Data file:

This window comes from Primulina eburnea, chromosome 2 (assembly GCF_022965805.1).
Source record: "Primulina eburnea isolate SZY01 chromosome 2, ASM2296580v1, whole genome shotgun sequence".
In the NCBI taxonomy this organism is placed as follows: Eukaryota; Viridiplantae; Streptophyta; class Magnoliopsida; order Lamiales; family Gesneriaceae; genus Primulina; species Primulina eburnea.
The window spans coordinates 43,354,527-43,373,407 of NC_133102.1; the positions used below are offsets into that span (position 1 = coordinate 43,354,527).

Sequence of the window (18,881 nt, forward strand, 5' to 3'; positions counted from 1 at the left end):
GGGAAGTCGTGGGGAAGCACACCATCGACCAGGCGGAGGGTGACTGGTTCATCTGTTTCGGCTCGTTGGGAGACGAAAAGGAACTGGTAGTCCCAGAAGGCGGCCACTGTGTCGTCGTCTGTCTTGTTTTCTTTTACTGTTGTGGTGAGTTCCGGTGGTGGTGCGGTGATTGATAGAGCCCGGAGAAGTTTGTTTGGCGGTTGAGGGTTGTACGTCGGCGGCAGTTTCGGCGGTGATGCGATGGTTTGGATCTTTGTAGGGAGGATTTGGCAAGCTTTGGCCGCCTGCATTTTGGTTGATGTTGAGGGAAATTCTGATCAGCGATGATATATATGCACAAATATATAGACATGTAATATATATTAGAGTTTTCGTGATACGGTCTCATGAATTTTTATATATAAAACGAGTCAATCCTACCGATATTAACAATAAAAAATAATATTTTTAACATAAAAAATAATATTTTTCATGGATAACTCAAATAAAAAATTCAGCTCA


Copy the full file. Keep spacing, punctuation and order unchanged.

This window comes from Primulina eburnea, chromosome 2 (assembly GCF_022965805.1).
Source record: "Primulina eburnea isolate SZY01 chromosome 2, ASM2296580v1, whole genome shotgun sequence".
In the NCBI taxonomy this organism is placed as follows: Eukaryota; Viridiplantae; Streptophyta; class Magnoliopsida; order Lamiales; family Gesneriaceae; genus Primulina; species Primulina eburnea.
The window spans coordinates 43,354,527-43,373,407 of NC_133102.1; the positions used below are offsets into that span (position 1 = coordinate 43,354,527).

Sequence of the window (18,881 nt, forward strand, 5' to 3'; positions counted from 1 at the left end):
GGGAAGTCGTGGGGAAGCACACCATCGACCAGGCGGAGGGTGACTGGTTCATCTGTTTCGGCTCGTTGGGAGACGAAAAGGAACTGGTAGTCCCAGAAGGCGGCCACTGTGTCGTCGTCTGTCTTGTTTTCTTTTACTGTTGTGGTGAGTTCCGGTGGTGGTGCGGTGATTGATAGAGCCCGGAGAAGTTTGTTTGGCGGTTGAGGGTTGTACGTCGGCGGCAGTTTCGGCGGTGATGCGATGGTTTGGATCTTTGTAGGGAGGATTTGGCAAGCTTTGGCCGCCTGCATTTTGGTTGATGTTGAGGGAAATTCTGATCAGCGATGATATATATGCACAAATATATAGACATGTAATATATATTAGAGTTTTCGTGATACGGTCTCATGAATTTTTATATATAAAACGAGTCAATCCTACCGATATTAACAATAAAAAATAATATTTTTAACATAAAAAATAATATTTTTCATGGATAACTCAAATAAAAAATTCAGCTCA